ACEP demands further review of sulphur content for diesel

The African Centre for Energy Policy (ACEP) wants the National Petroleum Authority (NPA) to further review downwards, its maximum sulphur content requirement for diesel products imported into the country.

“The announcement that the standards have been reduced to 500 ppm is not satisfactory the reason being that importers can still import diesel with Ultra sulphur content of up to 10ppm then why don’t we put the standard at 10 ppm?” Executive Director of ACEP, Dr. Amin Adam asserted.

The NPA, yesterday (October 3), announced it has revised the national sulphur specification for diesel from the maximum 3000 parts per million to 500 parts per million, effective January next year.

The Authority will however allow suppliers to import diesel at 10 ppm or lower.

Though Dr. Amin Adam commended the NPA for the review, he maintains that the decision to peg the maximum sulphur content at 500 ppm demonstrates the regulators’ lack of commitment to protect the lives of citizens from harm.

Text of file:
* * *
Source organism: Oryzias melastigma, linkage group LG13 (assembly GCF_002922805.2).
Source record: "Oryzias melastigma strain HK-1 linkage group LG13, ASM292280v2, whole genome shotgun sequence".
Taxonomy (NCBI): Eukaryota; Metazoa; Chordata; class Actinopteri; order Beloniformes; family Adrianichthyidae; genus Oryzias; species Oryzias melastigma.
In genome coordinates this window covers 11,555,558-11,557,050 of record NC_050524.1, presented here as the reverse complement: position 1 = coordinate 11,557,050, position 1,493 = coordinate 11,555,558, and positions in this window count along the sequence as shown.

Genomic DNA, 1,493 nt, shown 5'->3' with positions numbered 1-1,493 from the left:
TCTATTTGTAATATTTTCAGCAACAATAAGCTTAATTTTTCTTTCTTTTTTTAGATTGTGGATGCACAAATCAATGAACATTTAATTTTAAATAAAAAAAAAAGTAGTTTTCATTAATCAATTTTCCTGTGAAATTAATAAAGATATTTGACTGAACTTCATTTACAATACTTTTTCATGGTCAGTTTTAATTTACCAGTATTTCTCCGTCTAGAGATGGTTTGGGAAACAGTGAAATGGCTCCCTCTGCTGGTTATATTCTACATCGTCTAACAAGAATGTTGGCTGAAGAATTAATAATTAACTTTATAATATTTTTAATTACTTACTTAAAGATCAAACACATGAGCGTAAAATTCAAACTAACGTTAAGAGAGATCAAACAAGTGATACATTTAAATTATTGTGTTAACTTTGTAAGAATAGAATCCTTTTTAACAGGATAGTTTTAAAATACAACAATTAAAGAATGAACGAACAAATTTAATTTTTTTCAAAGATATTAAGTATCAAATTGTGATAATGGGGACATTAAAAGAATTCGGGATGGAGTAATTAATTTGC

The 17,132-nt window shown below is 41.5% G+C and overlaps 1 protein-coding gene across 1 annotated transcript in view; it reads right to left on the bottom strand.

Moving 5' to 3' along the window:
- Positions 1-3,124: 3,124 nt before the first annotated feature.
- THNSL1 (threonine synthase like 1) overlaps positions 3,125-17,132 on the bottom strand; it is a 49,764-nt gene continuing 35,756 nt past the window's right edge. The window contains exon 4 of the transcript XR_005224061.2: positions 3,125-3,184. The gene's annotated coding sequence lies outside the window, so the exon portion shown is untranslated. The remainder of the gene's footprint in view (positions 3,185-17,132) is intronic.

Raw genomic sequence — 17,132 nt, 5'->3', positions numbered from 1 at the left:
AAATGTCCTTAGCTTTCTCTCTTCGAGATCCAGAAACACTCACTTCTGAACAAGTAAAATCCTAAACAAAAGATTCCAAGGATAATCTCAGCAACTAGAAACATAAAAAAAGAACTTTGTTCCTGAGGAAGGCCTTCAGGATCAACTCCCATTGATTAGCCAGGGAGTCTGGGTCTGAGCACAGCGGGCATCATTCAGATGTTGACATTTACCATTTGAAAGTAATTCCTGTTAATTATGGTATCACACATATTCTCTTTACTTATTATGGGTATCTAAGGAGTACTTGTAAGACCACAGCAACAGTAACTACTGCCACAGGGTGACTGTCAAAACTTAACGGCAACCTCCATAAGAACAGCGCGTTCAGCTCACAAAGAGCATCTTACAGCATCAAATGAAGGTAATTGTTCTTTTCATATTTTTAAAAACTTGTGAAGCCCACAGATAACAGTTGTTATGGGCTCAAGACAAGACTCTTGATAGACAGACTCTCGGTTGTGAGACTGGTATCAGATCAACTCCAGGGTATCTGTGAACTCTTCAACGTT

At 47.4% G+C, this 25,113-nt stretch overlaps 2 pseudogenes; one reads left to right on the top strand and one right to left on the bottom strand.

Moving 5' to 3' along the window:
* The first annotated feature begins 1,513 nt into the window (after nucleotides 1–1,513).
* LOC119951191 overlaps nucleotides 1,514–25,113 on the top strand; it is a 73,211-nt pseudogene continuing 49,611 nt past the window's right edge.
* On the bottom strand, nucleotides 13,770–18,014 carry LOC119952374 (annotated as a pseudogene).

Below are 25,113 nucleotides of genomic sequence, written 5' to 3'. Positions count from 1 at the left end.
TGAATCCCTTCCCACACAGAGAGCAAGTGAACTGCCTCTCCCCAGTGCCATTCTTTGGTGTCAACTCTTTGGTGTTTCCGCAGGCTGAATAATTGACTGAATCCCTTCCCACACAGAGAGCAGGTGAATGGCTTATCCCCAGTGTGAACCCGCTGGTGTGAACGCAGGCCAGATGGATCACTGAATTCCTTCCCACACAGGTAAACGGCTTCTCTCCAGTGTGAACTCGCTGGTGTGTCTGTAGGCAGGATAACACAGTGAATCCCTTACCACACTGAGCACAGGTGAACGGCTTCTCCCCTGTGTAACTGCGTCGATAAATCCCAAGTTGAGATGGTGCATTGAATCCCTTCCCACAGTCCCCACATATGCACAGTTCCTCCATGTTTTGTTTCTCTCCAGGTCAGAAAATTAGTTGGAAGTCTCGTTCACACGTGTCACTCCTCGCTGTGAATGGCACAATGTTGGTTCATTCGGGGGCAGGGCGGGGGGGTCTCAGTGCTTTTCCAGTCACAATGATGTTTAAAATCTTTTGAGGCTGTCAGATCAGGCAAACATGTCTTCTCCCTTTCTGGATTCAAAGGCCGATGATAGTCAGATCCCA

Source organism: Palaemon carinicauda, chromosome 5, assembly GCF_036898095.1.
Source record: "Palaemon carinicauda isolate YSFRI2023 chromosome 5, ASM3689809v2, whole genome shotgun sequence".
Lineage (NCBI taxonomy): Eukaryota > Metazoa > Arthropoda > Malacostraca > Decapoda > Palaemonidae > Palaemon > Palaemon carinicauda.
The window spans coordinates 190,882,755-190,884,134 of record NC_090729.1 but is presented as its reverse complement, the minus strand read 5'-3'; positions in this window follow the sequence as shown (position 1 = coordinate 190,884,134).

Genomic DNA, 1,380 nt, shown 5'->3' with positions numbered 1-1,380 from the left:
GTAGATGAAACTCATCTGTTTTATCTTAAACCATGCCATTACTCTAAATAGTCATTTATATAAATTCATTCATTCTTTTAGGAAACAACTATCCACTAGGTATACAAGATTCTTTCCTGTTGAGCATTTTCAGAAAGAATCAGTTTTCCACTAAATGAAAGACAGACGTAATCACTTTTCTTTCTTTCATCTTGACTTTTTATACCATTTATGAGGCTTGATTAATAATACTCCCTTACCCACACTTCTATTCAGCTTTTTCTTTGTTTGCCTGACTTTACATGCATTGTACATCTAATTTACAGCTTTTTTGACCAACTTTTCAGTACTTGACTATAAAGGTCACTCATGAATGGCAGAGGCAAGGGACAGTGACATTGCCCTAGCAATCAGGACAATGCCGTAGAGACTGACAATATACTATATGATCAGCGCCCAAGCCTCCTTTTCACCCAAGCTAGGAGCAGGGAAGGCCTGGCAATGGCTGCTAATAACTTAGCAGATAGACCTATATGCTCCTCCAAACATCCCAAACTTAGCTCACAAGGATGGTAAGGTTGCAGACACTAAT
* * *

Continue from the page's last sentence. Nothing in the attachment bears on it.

“This decision by the NPA means that 500 ppm is still not the level of quality that we need. This decision is contradictory; it doesn’t make sense to us. It only shows that even though the regulator knows the quality of fuel that we need in Ghana, they are deliberately allowing importers to bring up to 500ppm which is still not good,” he observed.

A joint publication by ACEP and its partner, Public Eye, indicates that the lives of citizens across eight African countries including Ghana, are at risk over the use of low quality diesel.

According to the report, the study revealed that the sulphur content for diesel in the eight countries surveyed was more than 300 times that of Europe, US and Kenya in Africa which has 50 parts per million (ppm).

Meanwhile ACEP is of the view that the new announcement of a downward revision of the national sulphur content is likely to attract other importers from the sub-region to trade via Ghana.

“Of course Nigerian businessmen who are very smart will rely on Ghanaian bound vessels since they know that they import high quality diesel,” he stated.

Moreover Dr. Adam is challenging proponents of a possible increase in the cost of fuel following a re-configuration of the country’s refinery systems.

“I do not agree with the argument that Ghana will not be able to enjoy economies of scale as it imports high quality diesel into West Africa will require specific vessels …I am challenging CBOD to tell us why the cost has to increase and it is of no surprise that the CBOD mentioned of a one percent interest which is tantamount to no increase in effect,” he further stressed.

By: Pius Amihere Eduku/